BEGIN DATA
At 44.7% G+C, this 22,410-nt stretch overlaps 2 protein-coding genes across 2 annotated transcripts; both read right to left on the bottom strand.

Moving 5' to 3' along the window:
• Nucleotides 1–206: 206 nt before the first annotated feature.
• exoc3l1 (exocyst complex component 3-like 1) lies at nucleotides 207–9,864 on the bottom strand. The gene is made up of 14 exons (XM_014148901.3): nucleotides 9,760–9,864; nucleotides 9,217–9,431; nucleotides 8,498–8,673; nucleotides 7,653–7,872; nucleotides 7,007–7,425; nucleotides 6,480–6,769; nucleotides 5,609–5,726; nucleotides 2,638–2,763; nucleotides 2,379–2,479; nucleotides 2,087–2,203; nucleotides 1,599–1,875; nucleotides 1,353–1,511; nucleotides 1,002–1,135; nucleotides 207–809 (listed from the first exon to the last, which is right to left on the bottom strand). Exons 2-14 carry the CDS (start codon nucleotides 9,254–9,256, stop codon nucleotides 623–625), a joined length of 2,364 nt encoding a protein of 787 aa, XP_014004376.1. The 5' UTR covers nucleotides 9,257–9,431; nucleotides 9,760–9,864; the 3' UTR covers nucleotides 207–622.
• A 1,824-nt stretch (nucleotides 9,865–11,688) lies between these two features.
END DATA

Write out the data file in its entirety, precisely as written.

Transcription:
At 44.7% G+C, this 22,410-nt stretch overlaps 2 protein-coding genes across 2 annotated transcripts; both read right to left on the bottom strand.

Moving 5' to 3' along the window:
• Nucleotides 1–206: 206 nt before the first annotated feature.
• exoc3l1 (exocyst complex component 3-like 1) lies at nucleotides 207–9,864 on the bottom strand. The gene is made up of 14 exons (XM_014148901.3): nucleotides 9,760–9,864; nucleotides 9,217–9,431; nucleotides 8,498–8,673; nucleotides 7,653–7,872; nucleotides 7,007–7,425; nucleotides 6,480–6,769; nucleotides 5,609–5,726; nucleotides 2,638–2,763; nucleotides 2,379–2,479; nucleotides 2,087–2,203; nucleotides 1,599–1,875; nucleotides 1,353–1,511; nucleotides 1,002–1,135; nucleotides 207–809 (listed from the first exon to the last, which is right to left on the bottom strand). Exons 2-14 carry the CDS (start codon nucleotides 9,254–9,256, stop codon nucleotides 623–625), a joined length of 2,364 nt encoding a protein of 787 aa, XP_014004376.1. The 5' UTR covers nucleotides 9,257–9,431; nucleotides 9,760–9,864; the 3' UTR covers nucleotides 207–622.
• A 1,824-nt stretch (nucleotides 9,865–11,688) lies between these two features.